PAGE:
by Tom DeMichael
The game of baseball recently lost one of the most unique members of its community with the passing of Jimmy Piersall. He was one of baseball’s most skilled outfielders (no less than Hall of Famer Ted Williams called Jimmy the best center fielder he’d ever seen.) Jimmy had connections to Chicago, even though he never played for the Cubs or White Sox.
More than twenty years ago, I had the rare opportunity to spend several days with Jimmy Piersall. I asked him, point-blank, what he thought of the 1957 film about his life, Fear Strikes Out.
“That scene of me climbing the fence? That’s a bunch of malarkey! I never did anything like that,” he insisted. “The folks in Hollywood gave me a good amount of money, so they had some right to dress the story up, I guess.” The ex-major leaguer didn’t appreciate the film’s inaccurate take that his mental problems were due to an overbearing and high-pressure dad.
Piersall also had a very strong opinion of actor Anthony Perkins as an athlete, who played the troubled ball player in the film. However, decorum and respect for those who have passed on prevent me from elaborating on the real outfielder’s pointed and somewhat disappointed observation of Perkins’ portrayal.
But that was Jimmy. He always – always – told it like it was.
As part of the entertaining and volatile broadcast booth team for the White Sox in the late 70s, Jimmy had a pat answer for partner Harry Caray’s claim of, “Jimmy, you’re crazy!” Piersall would brag, “Yeah, and I’ve got the papers to prove it.”
Part of actor Perkins’ unconvincing baseball skills were based on a simple problem: Piersall was a right-hander and the actor was left-handed. Curiously, the film producers brought in former major leaguer (and fellow left-hander) Tommy Holmes to teach Perkins a righty approach (despite Holmes’ left-handedness,) but the results were less than successful – as the film demonstrated.
The 1957 movie was not the first time Piersall’s story was told. His 1952 mental breakdown with the Red Sox was revealed in a 1955 book, co-written by the ball player and writer Al Hirshberg. Later that year, Tab Hunter (pre-Damn Yankees!) played Piersall in a TV version of the story, presented as part of the CBS anthology series, Climax!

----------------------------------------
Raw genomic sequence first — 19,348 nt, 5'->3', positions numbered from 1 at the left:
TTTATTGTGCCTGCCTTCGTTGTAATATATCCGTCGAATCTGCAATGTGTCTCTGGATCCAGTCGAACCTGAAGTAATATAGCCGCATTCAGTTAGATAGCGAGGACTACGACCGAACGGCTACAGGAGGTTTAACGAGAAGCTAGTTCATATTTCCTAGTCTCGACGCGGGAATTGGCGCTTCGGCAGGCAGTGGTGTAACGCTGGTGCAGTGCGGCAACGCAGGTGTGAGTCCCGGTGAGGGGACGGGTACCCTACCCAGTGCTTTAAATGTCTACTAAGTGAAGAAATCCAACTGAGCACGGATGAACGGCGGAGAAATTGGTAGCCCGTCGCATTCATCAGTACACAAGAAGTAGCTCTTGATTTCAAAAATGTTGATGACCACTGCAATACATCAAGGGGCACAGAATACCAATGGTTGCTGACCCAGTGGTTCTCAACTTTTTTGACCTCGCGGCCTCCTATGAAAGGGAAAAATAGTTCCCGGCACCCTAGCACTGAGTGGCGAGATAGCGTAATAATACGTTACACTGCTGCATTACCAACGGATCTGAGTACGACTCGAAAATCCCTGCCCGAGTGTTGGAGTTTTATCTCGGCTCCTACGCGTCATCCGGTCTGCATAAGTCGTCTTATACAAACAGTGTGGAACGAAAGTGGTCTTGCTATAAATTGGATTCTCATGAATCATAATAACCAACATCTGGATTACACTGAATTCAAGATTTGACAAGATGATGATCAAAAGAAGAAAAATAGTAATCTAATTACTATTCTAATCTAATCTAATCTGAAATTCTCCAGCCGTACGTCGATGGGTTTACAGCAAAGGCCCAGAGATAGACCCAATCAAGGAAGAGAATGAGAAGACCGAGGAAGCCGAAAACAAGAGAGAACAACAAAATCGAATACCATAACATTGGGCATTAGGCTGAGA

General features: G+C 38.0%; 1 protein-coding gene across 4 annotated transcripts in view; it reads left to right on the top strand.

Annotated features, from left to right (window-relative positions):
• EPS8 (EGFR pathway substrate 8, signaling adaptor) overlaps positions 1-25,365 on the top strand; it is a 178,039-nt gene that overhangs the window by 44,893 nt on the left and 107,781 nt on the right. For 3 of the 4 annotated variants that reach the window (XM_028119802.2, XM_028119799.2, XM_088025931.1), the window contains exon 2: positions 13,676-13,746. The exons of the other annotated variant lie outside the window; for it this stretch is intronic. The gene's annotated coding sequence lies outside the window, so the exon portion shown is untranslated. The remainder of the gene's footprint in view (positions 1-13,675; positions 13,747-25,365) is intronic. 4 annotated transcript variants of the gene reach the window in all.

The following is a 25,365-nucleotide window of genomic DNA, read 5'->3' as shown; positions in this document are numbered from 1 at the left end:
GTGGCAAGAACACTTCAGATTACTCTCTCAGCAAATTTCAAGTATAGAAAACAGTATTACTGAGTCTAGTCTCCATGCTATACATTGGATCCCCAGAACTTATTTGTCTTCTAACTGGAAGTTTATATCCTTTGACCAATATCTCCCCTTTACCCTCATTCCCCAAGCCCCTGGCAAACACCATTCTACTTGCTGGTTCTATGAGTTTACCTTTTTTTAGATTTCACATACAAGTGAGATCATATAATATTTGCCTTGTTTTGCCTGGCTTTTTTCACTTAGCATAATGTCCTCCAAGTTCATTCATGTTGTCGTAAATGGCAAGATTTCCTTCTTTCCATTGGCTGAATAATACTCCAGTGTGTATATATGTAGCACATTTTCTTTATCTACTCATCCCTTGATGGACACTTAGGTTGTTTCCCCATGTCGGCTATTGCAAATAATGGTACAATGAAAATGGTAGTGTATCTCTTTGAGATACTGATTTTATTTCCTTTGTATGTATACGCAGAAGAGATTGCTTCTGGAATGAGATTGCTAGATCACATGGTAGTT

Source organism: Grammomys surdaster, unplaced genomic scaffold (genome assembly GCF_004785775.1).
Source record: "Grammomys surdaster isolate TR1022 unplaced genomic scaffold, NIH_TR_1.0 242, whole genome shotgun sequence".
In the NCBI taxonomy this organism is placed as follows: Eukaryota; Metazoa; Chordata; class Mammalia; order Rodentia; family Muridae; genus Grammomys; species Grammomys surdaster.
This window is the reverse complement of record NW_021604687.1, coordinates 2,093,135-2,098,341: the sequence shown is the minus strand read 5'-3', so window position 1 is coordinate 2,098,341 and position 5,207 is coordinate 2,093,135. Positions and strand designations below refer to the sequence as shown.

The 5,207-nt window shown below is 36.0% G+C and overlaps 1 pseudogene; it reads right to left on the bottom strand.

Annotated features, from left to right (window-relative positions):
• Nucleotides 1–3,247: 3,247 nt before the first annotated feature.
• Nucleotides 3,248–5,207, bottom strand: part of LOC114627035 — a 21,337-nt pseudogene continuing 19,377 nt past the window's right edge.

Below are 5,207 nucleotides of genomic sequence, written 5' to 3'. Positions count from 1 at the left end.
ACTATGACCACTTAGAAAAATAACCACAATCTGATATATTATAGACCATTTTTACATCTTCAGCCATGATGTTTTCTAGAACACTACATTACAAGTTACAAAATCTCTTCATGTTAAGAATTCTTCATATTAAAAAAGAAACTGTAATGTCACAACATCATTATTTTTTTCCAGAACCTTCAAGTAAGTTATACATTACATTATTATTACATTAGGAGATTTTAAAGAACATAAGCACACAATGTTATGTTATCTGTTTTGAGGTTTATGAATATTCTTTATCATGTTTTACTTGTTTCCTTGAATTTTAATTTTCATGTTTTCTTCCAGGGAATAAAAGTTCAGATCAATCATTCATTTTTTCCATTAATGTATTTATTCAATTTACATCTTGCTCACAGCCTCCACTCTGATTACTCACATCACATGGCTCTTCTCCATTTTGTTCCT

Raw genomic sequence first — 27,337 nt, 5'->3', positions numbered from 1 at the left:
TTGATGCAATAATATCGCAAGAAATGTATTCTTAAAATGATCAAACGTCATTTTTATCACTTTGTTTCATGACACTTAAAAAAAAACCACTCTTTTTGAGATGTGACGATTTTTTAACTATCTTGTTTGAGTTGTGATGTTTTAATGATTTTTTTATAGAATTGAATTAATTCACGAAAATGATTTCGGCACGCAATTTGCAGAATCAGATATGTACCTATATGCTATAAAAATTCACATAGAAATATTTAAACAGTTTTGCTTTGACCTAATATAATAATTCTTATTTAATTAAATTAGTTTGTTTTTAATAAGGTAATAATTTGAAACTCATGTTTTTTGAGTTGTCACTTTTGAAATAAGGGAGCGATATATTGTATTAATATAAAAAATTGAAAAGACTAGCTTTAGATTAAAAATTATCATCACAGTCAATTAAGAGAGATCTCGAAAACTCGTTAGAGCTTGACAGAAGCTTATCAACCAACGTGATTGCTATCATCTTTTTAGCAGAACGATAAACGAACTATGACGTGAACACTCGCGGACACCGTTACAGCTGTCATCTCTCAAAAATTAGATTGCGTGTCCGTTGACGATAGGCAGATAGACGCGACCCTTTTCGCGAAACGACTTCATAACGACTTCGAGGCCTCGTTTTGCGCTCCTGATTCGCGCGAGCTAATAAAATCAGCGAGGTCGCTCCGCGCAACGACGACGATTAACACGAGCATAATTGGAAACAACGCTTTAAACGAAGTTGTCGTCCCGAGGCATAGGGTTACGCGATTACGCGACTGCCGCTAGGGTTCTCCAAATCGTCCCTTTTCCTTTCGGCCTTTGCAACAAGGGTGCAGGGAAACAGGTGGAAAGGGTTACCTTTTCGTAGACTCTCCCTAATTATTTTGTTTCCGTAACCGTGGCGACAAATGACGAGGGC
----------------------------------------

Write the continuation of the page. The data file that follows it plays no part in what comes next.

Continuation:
In spite of Piersall’s negative feelings about much of the film, he still came to appreciate his own predicament. He once reasoned that, in his words, “Probably the best thing that ever happened to me was going nuts. Whoever heard of Jimmy Piersall until that happened?”
People certainly heard all about Jimmy Piersall. It’s pretty well documented that Jimmy, after hitting the 100th home run of his career off a Phillies pitcher named Dallas Green, ran around the bases backwards (resulting in an amendment to the game’s official rules, prohibiting base running that makes “a travesty of the game.”)
Lesser known is the time he grabbed the baseball from the pitcher’s mound on his way out to center field and refused to give it back to his own pitcher. Once, when the bullpen cart drove past him in the field, he stuck out his thumb in the hopes of hitching a ride.
One day at Yankee Stadium, two New York fans jumped onto the field with the evil intent of attacking Jimmy. It was a poorly chosen moment for them – Jimmy dropped one with a sock in the mouth and then went after the other, almost kicking him in the posterior.
With pitching great Satchel Paige on the mound for the St. Louis Browns, Jimmy mocked the hurler’s motion – swinging his arms like a chicken and squealing like a pig. The unflappable Paige was apparently flapped and gave up six runs to lose the game.
One day in the minors, Piersall was called out on strikes. He proceeded to pull a water pistol from his back pocket and sprayed home plate, with the hope that the ump could now see it clearly (not amused, the umpire saw fit to eject him.)
Jimmy was diagnosed in the mid-Fifties with what today is called bipolar disorder. Without many of the medications that can help today, Piersall was institutionalized, strapped to a gurney, and subjected to electroshock treatments.
Still, the outfielder played for seventeen seasons with the Angels, Indians, Senators, and Mets, as well as the Red Sox. He was a two-time All-Star and Gold Glove winner, posting several solid seasons with averages of .322, .314, and .293.
Once he retired, Jimmy spent some time in Hollywood. He acted on TV with Lucille Ball and Milton Berle, hosted a popular radio show, and spoke at many public appearances.
He came to Chicago in 1977 to join Harry Caray to broadcast White Sox games. As one might expect, the impact was immediate. Jimmy wasn’t afraid to speak his mind, critical of poor White Sox play on the field.
He called owner Bill Veeck’s wife a “colossal bore.” He grabbed a local sportswriter and choked him for asking players about Piersall. He roughed it up with Veeck’s son. He pissed off nascent manager Tony LaRussa. Despite being a fan favorite, the White Sox finally jettisoned Jimmy after the 1982 season.
Jimmy always considered himself an entertainer and enjoyed clowning. Like many clowns, he once dropped his pants in the studio before hosting a post-game show on Sports Vision. The father of nine left a lasting impression on the crew.
Piersall soon hooked up with the Cubs as an outfield and base running instructor, as well as grabbing a regular spot on The Score radio, WSCR-AM. Having no filter, he heaped praise and brickbats in copious amounts on both Chicago teams.
Jimmy once bragged he never drank and never smoked. But he did admit to chasing “broads.”
In a baseball world of white bread, Jimmy Piersall was tasty toasted pumpernickel.